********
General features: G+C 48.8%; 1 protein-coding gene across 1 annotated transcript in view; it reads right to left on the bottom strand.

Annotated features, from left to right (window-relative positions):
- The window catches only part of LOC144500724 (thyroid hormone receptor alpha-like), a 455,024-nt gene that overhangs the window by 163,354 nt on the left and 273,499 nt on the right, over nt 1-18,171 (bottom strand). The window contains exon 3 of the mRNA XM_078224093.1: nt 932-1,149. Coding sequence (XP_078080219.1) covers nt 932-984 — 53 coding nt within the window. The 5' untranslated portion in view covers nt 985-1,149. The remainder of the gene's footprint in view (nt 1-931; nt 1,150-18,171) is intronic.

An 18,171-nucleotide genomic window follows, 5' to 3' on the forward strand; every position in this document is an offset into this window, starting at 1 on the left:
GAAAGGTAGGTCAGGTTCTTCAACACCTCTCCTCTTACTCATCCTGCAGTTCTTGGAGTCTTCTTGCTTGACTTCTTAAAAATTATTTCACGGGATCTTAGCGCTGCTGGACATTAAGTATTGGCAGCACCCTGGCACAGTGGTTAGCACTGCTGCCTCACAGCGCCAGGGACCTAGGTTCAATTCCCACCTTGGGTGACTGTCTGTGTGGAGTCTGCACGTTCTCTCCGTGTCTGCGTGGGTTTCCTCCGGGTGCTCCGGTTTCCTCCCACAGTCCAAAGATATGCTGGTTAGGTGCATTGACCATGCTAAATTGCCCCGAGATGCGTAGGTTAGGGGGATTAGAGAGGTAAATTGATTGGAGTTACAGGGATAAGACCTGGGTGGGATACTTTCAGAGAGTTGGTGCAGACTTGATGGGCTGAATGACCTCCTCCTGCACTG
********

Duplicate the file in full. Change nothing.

General features: G+C 48.8%; 1 protein-coding gene across 1 annotated transcript in view; it reads right to left on the bottom strand.

Annotated features, from left to right (window-relative positions):
- The window catches only part of LOC144500724 (thyroid hormone receptor alpha-like), a 455,024-nt gene that overhangs the window by 163,354 nt on the left and 273,499 nt on the right, over nt 1-18,171 (bottom strand). The window contains exon 3 of the mRNA XM_078224093.1: nt 932-1,149. Coding sequence (XP_078080219.1) covers nt 932-984 — 53 coding nt within the window. The 5' untranslated portion in view covers nt 985-1,149. The remainder of the gene's footprint in view (nt 1-931; nt 1,150-18,171) is intronic.

An 18,171-nucleotide genomic window follows, 5' to 3' on the forward strand; every position in this document is an offset into this window, starting at 1 on the left:
GAAAGGTAGGTCAGGTTCTTCAACACCTCTCCTCTTACTCATCCTGCAGTTCTTGGAGTCTTCTTGCTTGACTTCTTAAAAATTATTTCACGGGATCTTAGCGCTGCTGGACATTAAGTATTGGCAGCACCCTGGCACAGTGGTTAGCACTGCTGCCTCACAGCGCCAGGGACCTAGGTTCAATTCCCACCTTGGGTGACTGTCTGTGTGGAGTCTGCACGTTCTCTCCGTGTCTGCGTGGGTTTCCTCCGGGTGCTCCGGTTTCCTCCCACAGTCCAAAGATATGCTGGTTAGGTGCATTGACCATGCTAAATTGCCCCGAGATGCGTAGGTTAGGGGGATTAGAGAGGTAAATTGATTGGAGTTACAGGGATAAGACCTGGGTGGGATACTTTCAGAGAGTTGGTGCAGACTTGATGGGCTGAATGACCTCCTCCTGCACTG